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Re: Bug#198158: architecture i386 isn't i386 anymore

We run lot of P100 and P233 with hostap to provide internet access to
our customers with 2.4Ghz wi-fi. And some customers have P200,233MMX as
firewalls/mail servers/proxy.

I think 386 boxes are really slow ... and the admins of that boxes
<again I THINK> have faster boxes to build specific packages.. but maybe
not ability to rebuild all base packages and apt/dpkg/libs itself.

But 486's DX (DX-50/DX2-66/DX4-100) and 586's are faster boxes to do
something with them .. and inexpensives to put in a roof of building ..
and being hit by storms =) .... and don't have another boxes to rebuild
all packages.

Just my 2 cents

<I'm subscribed to this list .. but with another address ;o) >

On Fri, 2003-06-20 at 10:45, Stephen Stafford wrote:
> On Fri, Jun 20, 2003 at 03:28:02PM +0200, Adam Borowski wrote:
> > On Fri, 20 Jun 2003, Stephen Stafford wrote:
> > > On Fri, Jun 20, 2003 at 02:25:52PM +0200, Adam Borowski wrote:
> > > > What about perusing the INT 6 idea, and going all the way up to i686?
> > > While I support the removal of 386 support, I absolutely and strenuously
> > > object to going to 686.  686 isn't all that old at all (1997 IIRC), and I
> > > use a nunber of 4/586 machines still (I have one 486 which I use for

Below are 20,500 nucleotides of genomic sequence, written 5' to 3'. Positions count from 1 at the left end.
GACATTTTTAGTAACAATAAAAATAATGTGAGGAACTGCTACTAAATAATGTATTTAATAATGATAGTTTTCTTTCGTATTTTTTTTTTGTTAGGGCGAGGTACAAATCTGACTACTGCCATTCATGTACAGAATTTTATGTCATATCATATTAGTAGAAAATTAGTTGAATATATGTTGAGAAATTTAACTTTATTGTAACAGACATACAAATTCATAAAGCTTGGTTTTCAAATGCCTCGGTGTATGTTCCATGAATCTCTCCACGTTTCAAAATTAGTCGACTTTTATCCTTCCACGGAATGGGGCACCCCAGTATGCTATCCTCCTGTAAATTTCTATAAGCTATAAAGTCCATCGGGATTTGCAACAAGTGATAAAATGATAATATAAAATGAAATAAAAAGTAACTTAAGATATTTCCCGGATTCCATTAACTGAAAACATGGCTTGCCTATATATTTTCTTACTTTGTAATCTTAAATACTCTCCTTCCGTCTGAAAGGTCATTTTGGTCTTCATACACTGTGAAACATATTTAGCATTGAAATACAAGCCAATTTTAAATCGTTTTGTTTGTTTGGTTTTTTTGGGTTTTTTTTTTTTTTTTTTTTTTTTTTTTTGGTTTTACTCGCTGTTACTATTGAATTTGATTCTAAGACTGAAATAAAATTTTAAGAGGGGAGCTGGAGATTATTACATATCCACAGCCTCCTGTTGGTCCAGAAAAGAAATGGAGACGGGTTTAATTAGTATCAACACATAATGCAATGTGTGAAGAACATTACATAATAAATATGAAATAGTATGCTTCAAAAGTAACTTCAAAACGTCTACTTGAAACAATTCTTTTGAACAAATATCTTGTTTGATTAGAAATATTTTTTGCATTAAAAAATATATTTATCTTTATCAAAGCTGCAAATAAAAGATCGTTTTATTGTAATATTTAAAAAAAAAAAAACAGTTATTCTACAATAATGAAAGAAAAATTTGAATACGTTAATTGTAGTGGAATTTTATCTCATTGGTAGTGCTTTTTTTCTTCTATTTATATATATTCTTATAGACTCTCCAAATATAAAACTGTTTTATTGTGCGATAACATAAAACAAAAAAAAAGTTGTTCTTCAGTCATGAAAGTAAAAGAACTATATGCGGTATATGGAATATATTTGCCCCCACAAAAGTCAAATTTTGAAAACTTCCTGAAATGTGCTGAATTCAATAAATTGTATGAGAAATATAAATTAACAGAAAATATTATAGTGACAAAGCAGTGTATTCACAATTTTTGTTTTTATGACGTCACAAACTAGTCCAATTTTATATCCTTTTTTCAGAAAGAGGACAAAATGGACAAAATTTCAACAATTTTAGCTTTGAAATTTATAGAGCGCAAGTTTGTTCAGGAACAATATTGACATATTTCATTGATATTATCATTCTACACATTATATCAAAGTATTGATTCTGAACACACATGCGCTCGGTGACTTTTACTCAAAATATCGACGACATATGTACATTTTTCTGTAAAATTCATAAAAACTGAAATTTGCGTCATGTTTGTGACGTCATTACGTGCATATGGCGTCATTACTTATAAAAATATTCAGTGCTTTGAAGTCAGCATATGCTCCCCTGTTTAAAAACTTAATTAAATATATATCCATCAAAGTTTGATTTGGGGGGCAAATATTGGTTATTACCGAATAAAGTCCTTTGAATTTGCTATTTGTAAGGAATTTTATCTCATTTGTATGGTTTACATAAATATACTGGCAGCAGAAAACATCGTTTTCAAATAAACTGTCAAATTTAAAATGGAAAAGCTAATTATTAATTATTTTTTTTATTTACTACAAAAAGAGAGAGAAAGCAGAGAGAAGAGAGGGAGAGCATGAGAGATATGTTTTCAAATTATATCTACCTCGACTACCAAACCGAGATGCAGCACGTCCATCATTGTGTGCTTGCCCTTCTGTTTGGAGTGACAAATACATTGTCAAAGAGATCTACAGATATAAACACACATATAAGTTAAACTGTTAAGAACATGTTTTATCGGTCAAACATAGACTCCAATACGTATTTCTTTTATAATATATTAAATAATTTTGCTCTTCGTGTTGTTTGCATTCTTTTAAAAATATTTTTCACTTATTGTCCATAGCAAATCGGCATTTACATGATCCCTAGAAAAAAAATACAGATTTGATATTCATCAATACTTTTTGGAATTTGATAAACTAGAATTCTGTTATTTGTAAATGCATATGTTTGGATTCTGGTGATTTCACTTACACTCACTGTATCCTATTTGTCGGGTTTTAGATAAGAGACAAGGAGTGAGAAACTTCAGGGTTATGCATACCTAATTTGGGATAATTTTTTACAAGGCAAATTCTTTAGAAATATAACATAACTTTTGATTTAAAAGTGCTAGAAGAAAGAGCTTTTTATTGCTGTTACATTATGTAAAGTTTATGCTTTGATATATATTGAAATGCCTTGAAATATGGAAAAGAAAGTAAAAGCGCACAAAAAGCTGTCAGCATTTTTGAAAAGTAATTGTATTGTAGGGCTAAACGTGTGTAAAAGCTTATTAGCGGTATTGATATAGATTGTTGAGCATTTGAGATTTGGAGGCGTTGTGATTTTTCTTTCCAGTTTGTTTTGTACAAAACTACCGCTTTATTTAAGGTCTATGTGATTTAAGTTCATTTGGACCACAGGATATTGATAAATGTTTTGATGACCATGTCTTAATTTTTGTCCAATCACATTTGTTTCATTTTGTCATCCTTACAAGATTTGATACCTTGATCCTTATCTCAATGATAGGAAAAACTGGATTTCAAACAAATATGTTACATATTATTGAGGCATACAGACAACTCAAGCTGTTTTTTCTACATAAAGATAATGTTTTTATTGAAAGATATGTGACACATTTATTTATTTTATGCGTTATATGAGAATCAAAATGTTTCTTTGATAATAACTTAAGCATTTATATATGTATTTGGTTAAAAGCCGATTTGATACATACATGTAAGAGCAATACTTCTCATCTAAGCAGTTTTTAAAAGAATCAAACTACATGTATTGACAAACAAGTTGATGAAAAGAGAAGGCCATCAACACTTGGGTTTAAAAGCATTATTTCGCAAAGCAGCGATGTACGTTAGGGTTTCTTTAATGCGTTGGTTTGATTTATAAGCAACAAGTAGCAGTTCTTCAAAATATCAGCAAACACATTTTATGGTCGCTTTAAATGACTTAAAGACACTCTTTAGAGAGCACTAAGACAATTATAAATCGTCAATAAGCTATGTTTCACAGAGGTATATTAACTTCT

> > > embedded development and 3 P100 boxen which are used for various things like
> > > CVS server, gateway/firewall, testing various things).
> > Note that my idea was about patching the kernel that so the newer opcodes 
> > would be emulated in software.  Everything would still work even on a 386, 
> > just slower -- and the speed decrease can be removed by running apt-build.
> I'm still not convinced.  Your argument works just as well in reverse.  If
> people running >=686 want to they are perfectly capable of building the
> packages to take advantage of it themselves, and FAR more able to afford the
> computrons to do so (recompiling most of a system on a 486 will never be my
> idea of fun...on (say) a 1GHz machine, it's far easier to do)
> I'm also still not convinced of the usefulness of these optinisations per
> architecture at non-high loads.  I submit that a 486 is FAR more likely to
> be running at high load than a 1GHz machine.  The 486 can far less afford
> the performance hit from emulating instructions in software than a 1GHz
> machine can by not having the small optimisations built by default.
> This basically comes down to "will a significant portion of our userbase
> suffer if we do this?"  Personally I think the answer is "yes".  You
> obviously have a different viewpoint here :)
> Cheers,
> Stephen

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